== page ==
Technology hiring should hold steady in 2008. Wait, no, it’ll be on the upswing. Oops. Hold that thought. The outlook is actually rather vague.
The uncertainty in the US economy is translating into uncertainty in forecasts for information technology hiring in 2008. Ask one expert, you’ll get one answer. Ask another, and you might get a contradictory response. That’s the message from a variety of reports, as well as interviews with recruiters, hiring managers and other observers of the technology hiring scene.
While opinions vary, the following themes emerge from a variety of sources:
Much of what happens in 2008 depends on the broader economy -- in particular, the repercussions of the housing shakeout.
.Net, Java, database and security expertise are all in demand.
Employers continue to seek techies with top-notch communications skills and business acumen.
What Industry Groups Say
A member survey of the Society for Information Management, an organization of CIOs and IT executives, finds that 75.4 percent of respondents expect to maintain or increase their IT staffs in 2008.
Steven Ostrowski, director of corporate communications for industry association CompTIA, says technology hiring is on the upswing. Two demographic trends -- an aging US workforce and a waning interest in IT careers -- are leading to a shortage of IT workers, he says. “As for the types of jobs most in demand, anyone with security credentials is golden in the eyes of employers, regardless of where they work in the IT department,” he says. “Application developers, database analysts and developers, and Web designers and developers are at the top of companies’ hiring lists.”
View from Staffing Firms and the Hiring Suite
Katherine Spencer Lee, executive director of staffing firm Robert Half Technology, says factors contributing to a positive IT hiring outlook include an increased reliance on technology, a low unemployment rate, Baby Boomers’ approach to retirement and industrywide growth.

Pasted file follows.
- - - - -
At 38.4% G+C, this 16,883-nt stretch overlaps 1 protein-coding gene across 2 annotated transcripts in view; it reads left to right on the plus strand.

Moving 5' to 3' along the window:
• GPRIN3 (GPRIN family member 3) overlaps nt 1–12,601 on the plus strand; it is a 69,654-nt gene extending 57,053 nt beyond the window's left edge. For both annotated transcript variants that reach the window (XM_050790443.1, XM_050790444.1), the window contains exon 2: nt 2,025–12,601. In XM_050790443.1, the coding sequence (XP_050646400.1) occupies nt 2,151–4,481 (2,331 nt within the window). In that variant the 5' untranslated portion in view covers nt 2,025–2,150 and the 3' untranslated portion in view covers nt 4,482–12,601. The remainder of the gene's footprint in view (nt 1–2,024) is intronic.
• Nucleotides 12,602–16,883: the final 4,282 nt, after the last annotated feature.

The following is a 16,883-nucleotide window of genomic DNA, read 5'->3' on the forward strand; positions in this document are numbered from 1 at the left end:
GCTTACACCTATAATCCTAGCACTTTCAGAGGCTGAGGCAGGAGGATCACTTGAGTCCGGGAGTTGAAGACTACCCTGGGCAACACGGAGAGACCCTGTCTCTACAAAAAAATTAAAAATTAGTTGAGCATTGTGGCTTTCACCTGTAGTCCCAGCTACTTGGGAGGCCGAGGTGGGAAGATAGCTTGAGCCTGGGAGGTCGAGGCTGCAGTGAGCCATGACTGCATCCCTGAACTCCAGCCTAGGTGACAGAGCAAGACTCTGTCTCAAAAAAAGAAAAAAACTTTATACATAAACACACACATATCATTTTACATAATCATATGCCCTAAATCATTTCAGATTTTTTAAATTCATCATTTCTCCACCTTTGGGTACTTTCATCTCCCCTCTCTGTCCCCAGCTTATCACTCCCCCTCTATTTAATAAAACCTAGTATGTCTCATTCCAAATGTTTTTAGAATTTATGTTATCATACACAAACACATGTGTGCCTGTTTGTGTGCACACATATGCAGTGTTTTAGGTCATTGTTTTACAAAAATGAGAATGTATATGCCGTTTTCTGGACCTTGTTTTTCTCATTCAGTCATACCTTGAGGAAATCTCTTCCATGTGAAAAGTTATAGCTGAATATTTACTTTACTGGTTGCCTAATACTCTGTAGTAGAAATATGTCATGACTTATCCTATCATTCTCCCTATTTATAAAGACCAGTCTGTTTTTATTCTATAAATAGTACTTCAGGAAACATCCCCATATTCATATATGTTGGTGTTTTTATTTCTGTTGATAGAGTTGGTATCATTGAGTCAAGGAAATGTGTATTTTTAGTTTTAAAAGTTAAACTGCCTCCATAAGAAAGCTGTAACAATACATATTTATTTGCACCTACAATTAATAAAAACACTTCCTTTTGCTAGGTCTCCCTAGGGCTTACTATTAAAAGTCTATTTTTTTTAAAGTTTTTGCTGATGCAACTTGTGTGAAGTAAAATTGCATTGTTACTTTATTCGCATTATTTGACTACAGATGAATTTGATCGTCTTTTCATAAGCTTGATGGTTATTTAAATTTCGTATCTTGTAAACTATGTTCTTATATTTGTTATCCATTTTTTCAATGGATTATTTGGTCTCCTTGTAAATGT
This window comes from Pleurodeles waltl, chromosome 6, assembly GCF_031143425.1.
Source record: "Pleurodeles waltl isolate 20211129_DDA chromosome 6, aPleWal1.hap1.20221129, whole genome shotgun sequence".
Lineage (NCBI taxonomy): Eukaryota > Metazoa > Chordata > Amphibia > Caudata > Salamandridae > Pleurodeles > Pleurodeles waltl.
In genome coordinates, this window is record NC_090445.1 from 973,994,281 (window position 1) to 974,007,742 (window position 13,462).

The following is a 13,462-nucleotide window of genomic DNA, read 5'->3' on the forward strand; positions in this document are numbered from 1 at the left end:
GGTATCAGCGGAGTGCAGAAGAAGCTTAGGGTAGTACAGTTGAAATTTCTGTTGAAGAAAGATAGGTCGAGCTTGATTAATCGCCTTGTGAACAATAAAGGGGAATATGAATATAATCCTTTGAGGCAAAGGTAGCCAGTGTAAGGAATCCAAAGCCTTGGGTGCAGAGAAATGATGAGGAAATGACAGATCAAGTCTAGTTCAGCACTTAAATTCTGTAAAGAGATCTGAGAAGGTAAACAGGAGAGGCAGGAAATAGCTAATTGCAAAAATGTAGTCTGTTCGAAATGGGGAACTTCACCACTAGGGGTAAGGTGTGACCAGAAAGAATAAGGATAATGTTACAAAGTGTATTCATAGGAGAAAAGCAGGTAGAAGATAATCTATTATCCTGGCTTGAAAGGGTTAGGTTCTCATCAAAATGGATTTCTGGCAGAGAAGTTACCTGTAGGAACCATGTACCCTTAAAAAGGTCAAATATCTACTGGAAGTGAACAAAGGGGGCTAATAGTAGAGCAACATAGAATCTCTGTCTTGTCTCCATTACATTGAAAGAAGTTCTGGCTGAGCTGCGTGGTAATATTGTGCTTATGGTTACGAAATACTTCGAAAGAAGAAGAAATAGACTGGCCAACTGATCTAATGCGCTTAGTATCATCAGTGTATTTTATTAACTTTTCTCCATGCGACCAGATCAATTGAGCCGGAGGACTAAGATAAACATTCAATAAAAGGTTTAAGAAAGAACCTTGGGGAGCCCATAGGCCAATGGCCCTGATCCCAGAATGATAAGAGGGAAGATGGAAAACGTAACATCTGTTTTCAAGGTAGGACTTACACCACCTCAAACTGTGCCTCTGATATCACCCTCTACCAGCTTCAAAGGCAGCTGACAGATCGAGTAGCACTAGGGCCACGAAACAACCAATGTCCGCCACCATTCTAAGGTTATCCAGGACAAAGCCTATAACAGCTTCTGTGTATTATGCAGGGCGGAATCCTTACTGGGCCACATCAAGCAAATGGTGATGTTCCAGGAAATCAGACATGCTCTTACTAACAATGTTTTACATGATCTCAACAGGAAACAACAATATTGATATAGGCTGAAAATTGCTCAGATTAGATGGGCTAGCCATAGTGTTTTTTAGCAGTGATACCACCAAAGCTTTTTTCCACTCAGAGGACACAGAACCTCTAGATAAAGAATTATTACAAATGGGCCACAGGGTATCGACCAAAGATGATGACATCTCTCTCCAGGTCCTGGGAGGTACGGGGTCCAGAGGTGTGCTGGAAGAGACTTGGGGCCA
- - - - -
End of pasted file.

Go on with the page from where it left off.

Meanwhile, new technologies, such as Web 2.0 and social media, are pushing up demand for Web developers, while the growing use of wireless devices requires IT pros “who can make these tools function effectively and securely within a company’s network and provide support for users,” she says. And because security remains a concern, “individuals who can manage an enterprisewide security strategy, including the assessment of network vulnerabilities, virus protection and intrusion detection,” will be in demand, she says.
Nicole Geremina, director of talent solutions at IT services firm Ensynch, says the uncertainty of the US economy is reflected in current IT hiring practices and trends.
“While the demand for highly skilled technology talent remains a constant in certain regions -- for us, the Southwest -- the willingness to move quickly in hiring full-time help has flagged,” she says. She notes that .Net talent is in demand, as are experienced system and database administrators and database developers.
Jim Lanzalotto, a vice president at staffing firm Yoh, says employers in 2008 will continue to seek expertise in ERP, wireless, security and project management.
Brian Margarita, president of IT staffing firm TalentFuse, expects 2008 technology hiring to be relatively flat in the US but strong globally. “The US will continue to lose jobs to outsourcing, because our labor rates are too high to compete in product packaging and the work can be done elsewhere for less money,” he says.
Hiring will vary by industry, says Dave Norris, national accounts delivery manager at Sapphire Technologies. Finance and telecommunications firms “have made large investments in projects and personnel this year and are projecting the same or better for next year,” he says. On the other hand, healthcare, insurance and pharmaceuticals “have shown inconsistent spending this year and are questionable for next.” But what happens with the economy is likely to have an impact on jobs, he adds.
Recruitment firm Hudson continues to field employer requests for Web developers, business analysts, software architects and project managers, says Tim Bosse, the organization’s executive vice president of IT and telecommunications. “Based on what our clients are telling us, the demand for IT professionals is going to hold steady,” he says. “Additionally, while organizations directly tied to the housing sector have begun to rein in their hiring, others have not appeared to be greatly impacted and continue to add headcount.”
How Do Workers Feel?
Nearly 34 percent of IT workers believe their employers have plans to add staff in the coming months, according to the November 2007 Hudson Employment Index. While that’s more optimistic than the 24.5 percent of the overall workforce who feel that way, it’s down 3.5 percent from the same period a year ago.